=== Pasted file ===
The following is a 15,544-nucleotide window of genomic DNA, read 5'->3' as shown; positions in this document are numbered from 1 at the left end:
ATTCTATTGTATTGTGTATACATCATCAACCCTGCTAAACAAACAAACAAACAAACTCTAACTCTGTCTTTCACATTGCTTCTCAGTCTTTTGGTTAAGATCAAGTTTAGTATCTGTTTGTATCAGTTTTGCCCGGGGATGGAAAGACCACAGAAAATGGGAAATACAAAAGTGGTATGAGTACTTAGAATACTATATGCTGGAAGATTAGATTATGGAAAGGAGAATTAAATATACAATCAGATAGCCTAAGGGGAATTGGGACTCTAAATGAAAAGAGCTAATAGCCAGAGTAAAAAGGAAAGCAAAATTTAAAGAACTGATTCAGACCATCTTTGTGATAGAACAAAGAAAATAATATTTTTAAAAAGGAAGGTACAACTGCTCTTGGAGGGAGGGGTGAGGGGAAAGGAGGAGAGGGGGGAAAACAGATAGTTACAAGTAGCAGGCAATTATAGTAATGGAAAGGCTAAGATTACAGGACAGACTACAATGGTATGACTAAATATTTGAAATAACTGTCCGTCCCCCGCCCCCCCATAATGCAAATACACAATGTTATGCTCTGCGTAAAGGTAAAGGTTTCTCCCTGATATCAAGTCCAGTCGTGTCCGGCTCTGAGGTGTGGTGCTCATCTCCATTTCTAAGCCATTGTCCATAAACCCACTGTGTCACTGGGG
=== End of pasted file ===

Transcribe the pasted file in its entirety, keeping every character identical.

The following is a 15,544-nucleotide window of genomic DNA, read 5'->3' as shown; positions in this document are numbered from 1 at the left end:
ATTCTATTGTATTGTGTATACATCATCAACCCTGCTAAACAAACAAACAAACAAACTCTAACTCTGTCTTTCACATTGCTTCTCAGTCTTTTGGTTAAGATCAAGTTTAGTATCTGTTTGTATCAGTTTTGCCCGGGGATGGAAAGACCACAGAAAATGGGAAATACAAAAGTGGTATGAGTACTTAGAATACTATATGCTGGAAGATTAGATTATGGAAAGGAGAATTAAATATACAATCAGATAGCCTAAGGGGAATTGGGACTCTAAATGAAAAGAGCTAATAGCCAGAGTAAAAAGGAAAGCAAAATTTAAAGAACTGATTCAGACCATCTTTGTGATAGAACAAAGAAAATAATATTTTTAAAAAGGAAGGTACAACTGCTCTTGGAGGGAGGGGTGAGGGGAAAGGAGGAGAGGGGGGAAAACAGATAGTTACAAGTAGCAGGCAATTATAGTAATGGAAAGGCTAAGATTACAGGACAGACTACAATGGTATGACTAAATATTTGAAATAACTGTCCGTCCCCCGCCCCCCCATAATGCAAATACACAATGTTATGCTCTGCGTAAAGGTAAAGGTTTCTCCCTGATATCAAGTCCAGTCGTGTCCGGCTCTGAGGTGTGGTGCTCATCTCCATTTCTAAGCCATTGTCCATAAACCCACTGTGTCACTGGGG